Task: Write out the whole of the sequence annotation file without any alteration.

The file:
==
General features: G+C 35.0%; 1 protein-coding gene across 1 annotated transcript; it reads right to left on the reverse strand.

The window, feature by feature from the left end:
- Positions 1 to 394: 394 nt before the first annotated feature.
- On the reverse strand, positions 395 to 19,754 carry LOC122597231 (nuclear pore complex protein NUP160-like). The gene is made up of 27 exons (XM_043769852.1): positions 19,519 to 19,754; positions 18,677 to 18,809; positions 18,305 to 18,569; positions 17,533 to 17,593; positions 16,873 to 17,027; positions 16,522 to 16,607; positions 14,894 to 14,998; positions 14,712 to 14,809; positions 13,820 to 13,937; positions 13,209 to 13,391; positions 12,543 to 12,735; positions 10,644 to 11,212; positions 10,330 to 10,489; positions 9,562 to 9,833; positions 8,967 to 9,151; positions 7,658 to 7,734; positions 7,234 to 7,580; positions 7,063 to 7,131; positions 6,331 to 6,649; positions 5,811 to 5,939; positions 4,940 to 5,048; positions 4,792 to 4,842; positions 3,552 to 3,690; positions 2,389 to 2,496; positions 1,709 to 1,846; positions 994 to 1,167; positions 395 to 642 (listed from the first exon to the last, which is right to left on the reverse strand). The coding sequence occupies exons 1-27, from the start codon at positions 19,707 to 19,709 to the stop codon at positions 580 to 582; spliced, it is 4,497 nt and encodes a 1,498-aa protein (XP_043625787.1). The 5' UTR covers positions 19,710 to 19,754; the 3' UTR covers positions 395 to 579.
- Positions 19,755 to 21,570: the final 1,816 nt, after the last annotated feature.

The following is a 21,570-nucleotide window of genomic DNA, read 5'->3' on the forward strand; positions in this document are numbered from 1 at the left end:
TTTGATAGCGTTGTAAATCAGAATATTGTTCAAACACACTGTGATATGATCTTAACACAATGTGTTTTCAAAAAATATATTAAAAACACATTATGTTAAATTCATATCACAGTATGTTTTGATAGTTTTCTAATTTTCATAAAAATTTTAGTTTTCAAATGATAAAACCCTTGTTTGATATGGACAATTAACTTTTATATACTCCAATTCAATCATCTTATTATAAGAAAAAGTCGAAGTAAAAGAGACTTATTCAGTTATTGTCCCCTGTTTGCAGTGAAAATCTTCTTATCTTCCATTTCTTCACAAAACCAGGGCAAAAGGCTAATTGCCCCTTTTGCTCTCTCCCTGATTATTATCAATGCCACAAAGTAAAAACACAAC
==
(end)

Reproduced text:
General features: G+C 35.0%; 1 protein-coding gene across 1 annotated transcript; it reads right to left on the reverse strand.

The window, feature by feature from the left end:
- Positions 1 to 394: 394 nt before the first annotated feature.
- On the reverse strand, positions 395 to 19,754 carry LOC122597231 (nuclear pore complex protein NUP160-like). The gene is made up of 27 exons (XM_043769852.1): positions 19,519 to 19,754; positions 18,677 to 18,809; positions 18,305 to 18,569; positions 17,533 to 17,593; positions 16,873 to 17,027; positions 16,522 to 16,607; positions 14,894 to 14,998; positions 14,712 to 14,809; positions 13,820 to 13,937; positions 13,209 to 13,391; positions 12,543 to 12,735; positions 10,644 to 11,212; positions 10,330 to 10,489; positions 9,562 to 9,833; positions 8,967 to 9,151; positions 7,658 to 7,734; positions 7,234 to 7,580; positions 7,063 to 7,131; positions 6,331 to 6,649; positions 5,811 to 5,939; positions 4,940 to 5,048; positions 4,792 to 4,842; positions 3,552 to 3,690; positions 2,389 to 2,496; positions 1,709 to 1,846; positions 994 to 1,167; positions 395 to 642 (listed from the first exon to the last, which is right to left on the reverse strand). The coding sequence occupies exons 1-27, from the start codon at positions 19,707 to 19,709 to the stop codon at positions 580 to 582; spliced, it is 4,497 nt and encodes a 1,498-aa protein (XP_043625787.1). The 5' UTR covers positions 19,710 to 19,754; the 3' UTR covers positions 395 to 579.
- Positions 19,755 to 21,570: the final 1,816 nt, after the last annotated feature.

The following is a 21,570-nucleotide window of genomic DNA, read 5'->3' on the forward strand; positions in this document are numbered from 1 at the left end:
TTTGATAGCGTTGTAAATCAGAATATTGTTCAAACACACTGTGATATGATCTTAACACAATGTGTTTTCAAAAAATATATTAAAAACACATTATGTTAAATTCATATCACAGTATGTTTTGATAGTTTTCTAATTTTCATAAAAATTTTAGTTTTCAAATGATAAAACCCTTGTTTGATATGGACAATTAACTTTTATATACTCCAATTCAATCATCTTATTATAAGAAAAAGTCGAAGTAAAAGAGACTTATTCAGTTATTGTCCCCTGTTTGCAGTGAAAATCTTCTTATCTTCCATTTCTTCACAAAACCAGGGCAAAAGGCTAATTGCCCCTTTTGCTCTCTCCCTGATTATTATCAATGCCACAAAGTAAAAACACAAC